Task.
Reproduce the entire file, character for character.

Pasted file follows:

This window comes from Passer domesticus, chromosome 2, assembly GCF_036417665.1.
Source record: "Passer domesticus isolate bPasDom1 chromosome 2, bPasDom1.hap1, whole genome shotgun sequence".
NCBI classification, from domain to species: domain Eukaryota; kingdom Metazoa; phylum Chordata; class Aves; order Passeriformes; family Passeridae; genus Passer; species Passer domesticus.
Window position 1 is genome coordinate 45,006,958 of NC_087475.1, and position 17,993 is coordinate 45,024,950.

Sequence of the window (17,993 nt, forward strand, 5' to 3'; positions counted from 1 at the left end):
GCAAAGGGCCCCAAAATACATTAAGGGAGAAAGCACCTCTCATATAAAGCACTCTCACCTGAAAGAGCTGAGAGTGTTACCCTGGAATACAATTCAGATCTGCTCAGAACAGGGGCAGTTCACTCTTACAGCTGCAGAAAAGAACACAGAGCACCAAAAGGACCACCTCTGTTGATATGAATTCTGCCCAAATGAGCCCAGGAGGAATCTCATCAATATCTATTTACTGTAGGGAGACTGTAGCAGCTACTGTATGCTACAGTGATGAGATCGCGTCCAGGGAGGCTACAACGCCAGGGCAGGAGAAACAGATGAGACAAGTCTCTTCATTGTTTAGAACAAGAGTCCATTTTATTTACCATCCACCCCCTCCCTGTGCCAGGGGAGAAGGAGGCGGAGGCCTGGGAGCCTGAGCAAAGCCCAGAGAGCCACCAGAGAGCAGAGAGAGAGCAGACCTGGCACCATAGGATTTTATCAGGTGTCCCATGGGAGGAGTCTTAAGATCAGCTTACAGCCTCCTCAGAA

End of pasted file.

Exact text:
This window comes from Passer domesticus, chromosome 2, assembly GCF_036417665.1.
Source record: "Passer domesticus isolate bPasDom1 chromosome 2, bPasDom1.hap1, whole genome shotgun sequence".
NCBI classification, from domain to species: domain Eukaryota; kingdom Metazoa; phylum Chordata; class Aves; order Passeriformes; family Passeridae; genus Passer; species Passer domesticus.
Window position 1 is genome coordinate 45,006,958 of NC_087475.1, and position 17,993 is coordinate 45,024,950.

Sequence of the window (17,993 nt, forward strand, 5' to 3'; positions counted from 1 at the left end):
GCAAAGGGCCCCAAAATACATTAAGGGAGAAAGCACCTCTCATATAAAGCACTCTCACCTGAAAGAGCTGAGAGTGTTACCCTGGAATACAATTCAGATCTGCTCAGAACAGGGGCAGTTCACTCTTACAGCTGCAGAAAAGAACACAGAGCACCAAAAGGACCACCTCTGTTGATATGAATTCTGCCCAAATGAGCCCAGGAGGAATCTCATCAATATCTATTTACTGTAGGGAGACTGTAGCAGCTACTGTATGCTACAGTGATGAGATCGCGTCCAGGGAGGCTACAACGCCAGGGCAGGAGAAACAGATGAGACAAGTCTCTTCATTGTTTAGAACAAGAGTCCATTTTATTTACCATCCACCCCCTCCCTGTGCCAGGGGAGAAGGAGGCGGAGGCCTGGGAGCCTGAGCAAAGCCCAGAGAGCCACCAGAGAGCAGAGAGAGAGCAGACCTGGCACCATAGGATTTTATCAGGTGTCCCATGGGAGGAGTCTTAAGATCAGCTTACAGCCTCCTCAGAA